The commercial building at 338-346 North Street in Pittsfield was built c. 1913 on the site of the home of Dr. Lorenzo Waite. It has been variously attributed to architects George Haynes and Joseph McArthur Vance.
The Mystic Lodge of Masons was established in 1810 in Lanesborough. The Lodge acquired land at 116 South Street in Pittsfield for a Masonic Temple in 1912. The building, designed by Joseph McArthur Vance of Pittsfield, had its cornerstone laid on October 10, 1912. The building was dedicated on May 2, 1914. Members of the Mystic Lodge formed the Crescent Lodge in 1873. A third Lodge, the Pittsfield Lodge, was constituted in 1921. These two merged in 1990 to form the Crescent-Pittsfield Lodge. This Lodge merged with the Pittsfield Lodge to form the New Moon Lodge on December 1, 2015. The Masons have owned and maintained the building for over a century, but in 2015 the Pittsfield Masonic Association put the building up for sale.
The Wollison-Shipton Building, at 146-156 North Street in Pittsfield, was constructed of Philadelphia pressed brick, with cast iron detailing and plate glass windows and skylights for each of the four stores on the first floor. The second floor of the building contained the Y.M.C.A. and offices, the third floor more offices and the top floor had a photography gallery. The building‘s architect was H. Neil Wilson and the builder was builder was D.C. Munyan, who constructed a number of notable buildings in town.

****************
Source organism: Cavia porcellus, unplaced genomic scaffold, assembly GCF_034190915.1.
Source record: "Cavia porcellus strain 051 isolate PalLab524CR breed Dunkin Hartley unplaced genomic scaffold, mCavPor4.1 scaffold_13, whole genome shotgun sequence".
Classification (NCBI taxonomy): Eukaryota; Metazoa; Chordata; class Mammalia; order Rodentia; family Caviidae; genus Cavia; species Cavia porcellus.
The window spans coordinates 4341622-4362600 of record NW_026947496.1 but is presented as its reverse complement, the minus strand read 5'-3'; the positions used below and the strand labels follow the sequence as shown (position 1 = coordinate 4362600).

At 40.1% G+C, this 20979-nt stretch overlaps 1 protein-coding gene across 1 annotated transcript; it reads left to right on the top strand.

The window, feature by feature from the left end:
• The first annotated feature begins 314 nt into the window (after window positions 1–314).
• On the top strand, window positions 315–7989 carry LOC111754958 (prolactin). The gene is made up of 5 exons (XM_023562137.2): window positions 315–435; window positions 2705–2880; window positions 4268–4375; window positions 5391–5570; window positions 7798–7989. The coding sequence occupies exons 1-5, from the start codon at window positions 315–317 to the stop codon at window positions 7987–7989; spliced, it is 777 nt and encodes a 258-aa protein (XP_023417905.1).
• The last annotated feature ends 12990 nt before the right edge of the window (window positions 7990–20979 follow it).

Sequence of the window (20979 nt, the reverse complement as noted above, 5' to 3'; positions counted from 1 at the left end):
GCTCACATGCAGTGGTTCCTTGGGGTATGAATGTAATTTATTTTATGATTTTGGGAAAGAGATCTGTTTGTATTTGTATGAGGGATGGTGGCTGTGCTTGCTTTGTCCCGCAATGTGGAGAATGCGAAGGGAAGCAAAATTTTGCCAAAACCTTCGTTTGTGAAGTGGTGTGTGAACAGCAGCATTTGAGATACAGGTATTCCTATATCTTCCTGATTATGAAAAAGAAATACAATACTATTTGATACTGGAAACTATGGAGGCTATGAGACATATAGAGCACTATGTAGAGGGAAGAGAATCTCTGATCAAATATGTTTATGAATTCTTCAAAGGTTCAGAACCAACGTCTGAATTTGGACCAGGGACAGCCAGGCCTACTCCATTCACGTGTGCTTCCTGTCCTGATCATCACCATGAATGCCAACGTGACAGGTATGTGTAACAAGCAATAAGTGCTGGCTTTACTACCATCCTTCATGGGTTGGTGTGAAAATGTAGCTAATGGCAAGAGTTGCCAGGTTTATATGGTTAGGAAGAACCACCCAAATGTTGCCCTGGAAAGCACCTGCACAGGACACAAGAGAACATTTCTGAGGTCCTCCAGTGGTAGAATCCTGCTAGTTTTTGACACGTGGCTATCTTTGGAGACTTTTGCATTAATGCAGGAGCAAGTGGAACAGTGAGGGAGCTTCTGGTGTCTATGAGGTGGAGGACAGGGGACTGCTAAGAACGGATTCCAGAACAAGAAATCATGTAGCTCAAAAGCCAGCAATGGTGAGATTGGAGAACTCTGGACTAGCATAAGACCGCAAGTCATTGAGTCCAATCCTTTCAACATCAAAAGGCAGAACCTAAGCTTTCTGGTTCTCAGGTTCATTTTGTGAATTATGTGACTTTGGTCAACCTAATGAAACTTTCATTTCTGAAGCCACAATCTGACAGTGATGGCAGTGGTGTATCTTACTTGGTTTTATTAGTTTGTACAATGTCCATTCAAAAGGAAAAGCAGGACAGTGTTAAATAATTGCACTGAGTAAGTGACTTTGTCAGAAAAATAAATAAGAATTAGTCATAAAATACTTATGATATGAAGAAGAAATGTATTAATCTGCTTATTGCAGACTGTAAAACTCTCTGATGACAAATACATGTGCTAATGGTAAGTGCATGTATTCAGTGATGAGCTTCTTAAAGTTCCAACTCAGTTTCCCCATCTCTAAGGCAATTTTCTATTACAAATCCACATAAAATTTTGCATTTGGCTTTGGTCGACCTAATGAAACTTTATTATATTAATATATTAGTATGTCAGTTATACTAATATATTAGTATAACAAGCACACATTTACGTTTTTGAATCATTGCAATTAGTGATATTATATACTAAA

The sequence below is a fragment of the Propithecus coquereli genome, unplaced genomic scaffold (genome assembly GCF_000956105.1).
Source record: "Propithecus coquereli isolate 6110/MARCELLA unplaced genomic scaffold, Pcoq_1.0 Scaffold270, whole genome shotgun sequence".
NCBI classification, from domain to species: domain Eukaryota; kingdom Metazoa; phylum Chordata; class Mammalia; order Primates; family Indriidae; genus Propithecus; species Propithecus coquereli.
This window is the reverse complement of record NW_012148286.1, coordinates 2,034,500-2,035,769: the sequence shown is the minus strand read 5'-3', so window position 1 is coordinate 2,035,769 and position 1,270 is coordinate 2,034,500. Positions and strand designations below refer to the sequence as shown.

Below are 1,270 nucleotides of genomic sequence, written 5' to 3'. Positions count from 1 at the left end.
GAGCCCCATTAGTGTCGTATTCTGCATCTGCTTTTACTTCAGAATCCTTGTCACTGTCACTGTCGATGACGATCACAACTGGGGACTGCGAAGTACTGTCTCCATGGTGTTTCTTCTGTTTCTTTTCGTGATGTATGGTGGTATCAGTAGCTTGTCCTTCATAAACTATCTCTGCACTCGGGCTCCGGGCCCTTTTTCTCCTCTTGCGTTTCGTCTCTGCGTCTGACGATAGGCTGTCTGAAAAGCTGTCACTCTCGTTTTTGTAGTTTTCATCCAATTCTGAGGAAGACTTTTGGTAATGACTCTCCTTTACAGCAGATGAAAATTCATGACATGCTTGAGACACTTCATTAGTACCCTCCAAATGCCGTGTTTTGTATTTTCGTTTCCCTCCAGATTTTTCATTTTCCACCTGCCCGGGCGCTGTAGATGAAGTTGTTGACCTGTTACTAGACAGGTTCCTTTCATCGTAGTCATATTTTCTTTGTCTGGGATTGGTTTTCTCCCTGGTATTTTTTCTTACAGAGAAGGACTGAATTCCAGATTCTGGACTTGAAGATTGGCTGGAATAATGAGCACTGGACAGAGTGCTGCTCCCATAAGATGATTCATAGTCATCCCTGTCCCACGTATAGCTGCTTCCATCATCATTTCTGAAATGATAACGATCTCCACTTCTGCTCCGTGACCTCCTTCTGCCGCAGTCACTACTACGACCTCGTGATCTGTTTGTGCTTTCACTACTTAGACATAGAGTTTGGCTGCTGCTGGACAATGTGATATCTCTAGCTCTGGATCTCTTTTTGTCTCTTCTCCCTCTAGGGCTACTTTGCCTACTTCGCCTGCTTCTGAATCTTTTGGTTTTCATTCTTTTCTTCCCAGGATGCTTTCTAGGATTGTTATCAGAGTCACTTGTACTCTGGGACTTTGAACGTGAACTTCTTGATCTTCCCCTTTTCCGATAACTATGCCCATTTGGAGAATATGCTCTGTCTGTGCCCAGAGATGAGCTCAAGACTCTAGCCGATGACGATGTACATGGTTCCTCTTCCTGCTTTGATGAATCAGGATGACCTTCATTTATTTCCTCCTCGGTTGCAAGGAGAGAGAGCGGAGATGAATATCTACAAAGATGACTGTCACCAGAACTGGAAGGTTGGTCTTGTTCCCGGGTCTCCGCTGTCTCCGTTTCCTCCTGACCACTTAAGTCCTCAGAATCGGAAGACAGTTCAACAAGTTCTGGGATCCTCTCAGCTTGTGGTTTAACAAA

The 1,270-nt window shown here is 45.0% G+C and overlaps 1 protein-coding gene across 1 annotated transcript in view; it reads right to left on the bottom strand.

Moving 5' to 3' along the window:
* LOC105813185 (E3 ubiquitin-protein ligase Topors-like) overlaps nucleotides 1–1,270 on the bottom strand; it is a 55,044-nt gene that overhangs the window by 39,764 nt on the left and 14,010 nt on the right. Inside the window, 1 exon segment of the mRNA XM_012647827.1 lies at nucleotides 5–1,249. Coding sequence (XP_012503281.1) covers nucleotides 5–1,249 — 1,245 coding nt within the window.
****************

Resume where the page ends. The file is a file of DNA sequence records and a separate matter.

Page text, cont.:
The commercial building at 4-8 Bank Row at the corner of South Street in Pittsfield has been much altered over the years. It was built around 1820 by William G. Backus, who ran a stove and plumber’s supply store for over half-a-century. Originally three separate buildings fronting South Street, it was later altered to have a unified front and a third story. Herman Melville lived in a house on South Street behind the Backus Block in 1862-1863 after moving from Arrowhead.
The original St. Stephen’s Episcopal Church in Pittsfield was built in 1832 near to the Town Hall. When Allen Street was being opened up through its original property, the parish purchased land next door and constructed its current church in 1889-1890. Designed by Peabody & Stearns, St. Stephen’s was constructed of Longmeadow red sandstone. It’s design was no doubt influenced by the Gothic Revival style of the nearby First Congregational Church. Both churches have stained glass windows designed by Louis Comfort Tiffany and Mary Elizabeth Tillinghast. Services in the church began in 1890 and St. Stephen’s was consecrated by Rt. Rev. Phillips Brooks, Bishop of Massachusetts, on November 19, 1892. The Parish House at the rear of the church, built in 1916, was expanded in 1956. The church underwent major renovations in 1984.